Hardware Today

CS 641 Lecture, Dr. Lawlor

IBM recently presented an interesting technology called the "through-silicon via (TSV)" for stacking silicon wafers in 3D.  This is basically a multi-layer generalization of the now standard "flip chip" or Controlled Collapse Chip Connection (C4) solder bump scheme.

UAF's own Shiva and Nilina Hullavarad published a bunch of work on the solid state physics of semiconductor fabrication: vapor deposition, UV lasers, ion irradiation, etc.  Sadly, the UAF Office of Electronic Miniaturization was closed in the summer of 2010.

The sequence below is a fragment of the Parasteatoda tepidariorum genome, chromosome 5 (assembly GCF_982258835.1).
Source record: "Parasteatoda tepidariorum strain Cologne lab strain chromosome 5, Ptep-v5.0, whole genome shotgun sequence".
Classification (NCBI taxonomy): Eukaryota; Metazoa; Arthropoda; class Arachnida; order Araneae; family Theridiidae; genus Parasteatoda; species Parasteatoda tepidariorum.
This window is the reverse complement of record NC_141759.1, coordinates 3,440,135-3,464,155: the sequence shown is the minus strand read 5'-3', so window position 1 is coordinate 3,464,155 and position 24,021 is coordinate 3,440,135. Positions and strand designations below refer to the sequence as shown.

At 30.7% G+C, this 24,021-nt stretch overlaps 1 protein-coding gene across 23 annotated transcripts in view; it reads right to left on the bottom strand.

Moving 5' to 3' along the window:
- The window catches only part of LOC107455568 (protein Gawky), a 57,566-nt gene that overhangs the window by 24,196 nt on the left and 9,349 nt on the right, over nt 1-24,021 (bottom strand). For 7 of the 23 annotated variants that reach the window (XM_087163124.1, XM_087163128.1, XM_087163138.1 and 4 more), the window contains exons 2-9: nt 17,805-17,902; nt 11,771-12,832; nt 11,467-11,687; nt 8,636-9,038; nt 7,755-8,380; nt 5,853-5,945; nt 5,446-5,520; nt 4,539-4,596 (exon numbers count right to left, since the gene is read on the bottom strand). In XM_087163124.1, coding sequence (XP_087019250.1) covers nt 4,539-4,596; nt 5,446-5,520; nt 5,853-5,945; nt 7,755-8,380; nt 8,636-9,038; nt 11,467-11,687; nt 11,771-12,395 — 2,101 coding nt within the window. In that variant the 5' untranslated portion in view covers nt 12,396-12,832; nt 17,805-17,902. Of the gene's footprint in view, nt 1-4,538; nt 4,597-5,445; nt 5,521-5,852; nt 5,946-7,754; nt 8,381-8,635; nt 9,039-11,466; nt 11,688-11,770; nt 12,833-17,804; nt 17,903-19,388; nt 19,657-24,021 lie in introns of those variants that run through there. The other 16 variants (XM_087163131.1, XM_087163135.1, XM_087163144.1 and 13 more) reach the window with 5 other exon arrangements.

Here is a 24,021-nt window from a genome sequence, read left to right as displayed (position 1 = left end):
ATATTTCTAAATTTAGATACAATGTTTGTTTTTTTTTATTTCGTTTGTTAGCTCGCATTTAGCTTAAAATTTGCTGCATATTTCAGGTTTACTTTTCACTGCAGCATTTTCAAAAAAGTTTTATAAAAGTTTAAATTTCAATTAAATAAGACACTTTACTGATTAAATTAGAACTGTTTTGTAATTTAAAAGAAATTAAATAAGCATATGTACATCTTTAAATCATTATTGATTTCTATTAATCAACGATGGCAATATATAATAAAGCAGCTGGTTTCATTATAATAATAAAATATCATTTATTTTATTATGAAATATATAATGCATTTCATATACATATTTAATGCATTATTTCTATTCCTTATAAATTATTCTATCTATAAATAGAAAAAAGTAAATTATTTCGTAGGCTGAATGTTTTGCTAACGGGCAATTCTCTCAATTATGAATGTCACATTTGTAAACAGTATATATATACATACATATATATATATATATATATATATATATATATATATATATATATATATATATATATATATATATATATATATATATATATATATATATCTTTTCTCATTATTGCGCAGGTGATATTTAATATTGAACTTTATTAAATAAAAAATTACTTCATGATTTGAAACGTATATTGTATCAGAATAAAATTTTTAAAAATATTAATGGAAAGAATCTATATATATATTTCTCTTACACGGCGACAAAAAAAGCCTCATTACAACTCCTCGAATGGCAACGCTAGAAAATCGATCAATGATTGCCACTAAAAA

You can similarly etch circuit boards with a laser printer toner mask resist.  This is my current standard way to build circuit boards for robotics and instrumentation work; other people mill away the copper.  Similar amazing technology happens inside a laser printer, going from a raster scanned laser light pattern, to an electrostatic pattern on the imaging drum, to a dusty stuck-on toner pattern on the paper, to a clean heat-fused print.  The generalization of this etching technology to build 3D structures from silicon is used in microelectromechanical systems (MEMS), such as the accelerometer in your laptop.